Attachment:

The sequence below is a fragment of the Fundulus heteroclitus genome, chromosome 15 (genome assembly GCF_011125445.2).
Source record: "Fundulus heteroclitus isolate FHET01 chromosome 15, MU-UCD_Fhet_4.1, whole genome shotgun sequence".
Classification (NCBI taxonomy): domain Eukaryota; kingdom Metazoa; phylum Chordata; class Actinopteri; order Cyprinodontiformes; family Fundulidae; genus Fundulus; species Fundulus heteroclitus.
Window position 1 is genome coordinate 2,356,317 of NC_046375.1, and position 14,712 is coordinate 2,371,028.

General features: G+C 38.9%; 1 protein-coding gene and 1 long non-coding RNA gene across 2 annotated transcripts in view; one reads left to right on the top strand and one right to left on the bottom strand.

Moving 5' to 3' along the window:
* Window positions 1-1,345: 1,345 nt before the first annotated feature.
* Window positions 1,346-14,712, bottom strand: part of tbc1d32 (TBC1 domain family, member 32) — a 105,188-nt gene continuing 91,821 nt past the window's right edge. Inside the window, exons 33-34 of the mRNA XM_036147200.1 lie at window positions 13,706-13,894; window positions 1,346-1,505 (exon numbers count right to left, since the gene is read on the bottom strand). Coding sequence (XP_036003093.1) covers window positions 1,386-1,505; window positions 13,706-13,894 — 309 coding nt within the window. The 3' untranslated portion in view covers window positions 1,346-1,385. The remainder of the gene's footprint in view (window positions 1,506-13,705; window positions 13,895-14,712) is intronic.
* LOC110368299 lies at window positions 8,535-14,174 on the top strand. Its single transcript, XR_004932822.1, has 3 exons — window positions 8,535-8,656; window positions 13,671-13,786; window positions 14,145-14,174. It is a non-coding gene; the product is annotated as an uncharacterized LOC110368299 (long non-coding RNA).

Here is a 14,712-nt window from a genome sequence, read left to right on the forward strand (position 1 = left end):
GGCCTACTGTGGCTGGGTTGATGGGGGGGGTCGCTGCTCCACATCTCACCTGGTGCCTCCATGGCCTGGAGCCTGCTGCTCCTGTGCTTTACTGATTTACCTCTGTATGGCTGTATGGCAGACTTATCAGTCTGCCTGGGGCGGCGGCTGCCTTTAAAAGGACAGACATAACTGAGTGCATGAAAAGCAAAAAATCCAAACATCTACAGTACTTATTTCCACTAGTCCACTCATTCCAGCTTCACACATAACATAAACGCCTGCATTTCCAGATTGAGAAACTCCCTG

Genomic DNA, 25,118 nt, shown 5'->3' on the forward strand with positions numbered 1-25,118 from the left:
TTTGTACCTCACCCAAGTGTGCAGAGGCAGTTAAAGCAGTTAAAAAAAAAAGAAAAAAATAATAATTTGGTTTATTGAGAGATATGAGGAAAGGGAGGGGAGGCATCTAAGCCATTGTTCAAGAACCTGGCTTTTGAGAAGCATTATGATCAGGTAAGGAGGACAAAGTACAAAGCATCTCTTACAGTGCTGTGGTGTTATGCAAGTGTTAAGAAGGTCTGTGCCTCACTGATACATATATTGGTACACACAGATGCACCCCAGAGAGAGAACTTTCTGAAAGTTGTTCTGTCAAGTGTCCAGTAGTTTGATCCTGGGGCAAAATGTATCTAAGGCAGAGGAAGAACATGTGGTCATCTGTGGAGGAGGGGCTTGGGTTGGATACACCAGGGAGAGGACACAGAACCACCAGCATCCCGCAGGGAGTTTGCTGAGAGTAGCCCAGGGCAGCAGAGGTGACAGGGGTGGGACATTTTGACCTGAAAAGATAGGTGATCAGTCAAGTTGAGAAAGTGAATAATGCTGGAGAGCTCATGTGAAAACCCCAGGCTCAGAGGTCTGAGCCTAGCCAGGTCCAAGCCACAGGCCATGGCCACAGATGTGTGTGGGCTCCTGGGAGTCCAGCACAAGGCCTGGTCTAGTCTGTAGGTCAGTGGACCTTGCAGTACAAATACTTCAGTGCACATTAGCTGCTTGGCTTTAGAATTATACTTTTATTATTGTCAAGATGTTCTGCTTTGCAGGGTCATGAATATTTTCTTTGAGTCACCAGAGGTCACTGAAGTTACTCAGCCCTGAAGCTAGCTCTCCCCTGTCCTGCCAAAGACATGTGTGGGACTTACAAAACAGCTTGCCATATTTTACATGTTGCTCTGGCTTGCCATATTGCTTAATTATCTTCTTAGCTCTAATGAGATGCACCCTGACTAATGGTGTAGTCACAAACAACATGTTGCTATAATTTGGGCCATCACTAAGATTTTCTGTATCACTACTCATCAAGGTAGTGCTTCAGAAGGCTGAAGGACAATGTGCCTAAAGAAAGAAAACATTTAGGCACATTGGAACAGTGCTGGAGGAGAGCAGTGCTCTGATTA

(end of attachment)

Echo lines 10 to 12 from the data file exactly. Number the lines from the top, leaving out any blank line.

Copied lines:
Here is a 14,712-nt window from a genome sequence, read left to right on the forward strand (position 1 = left end):
GGCCTACTGTGGCTGGGTTGATGGGGGGGGTCGCTGCTCCACATCTCACCTGGTGCCTCCATGGCCTGGAGCCTGCTGCTCCTGTGCTTTACTGATTTACCTCTGTATGGCTGTATGGCAGACTTATCAGTCTGCCTGGGGCGGCGGCTGCCTTTAAAAGGACAGACATAACTGAGTGCATGAAAAGCAAAAAATCCAAACATCTACAGTACTTATTTCCACTAGTCCACTCATTCCAGCTTCACACATAACATAAACGCCTGCATTTCCAGATTGAGAAACTCCCTG

Genomic DNA, 25,118 nt, shown 5'->3' on the forward strand with positions numbered 1-25,118 from the left: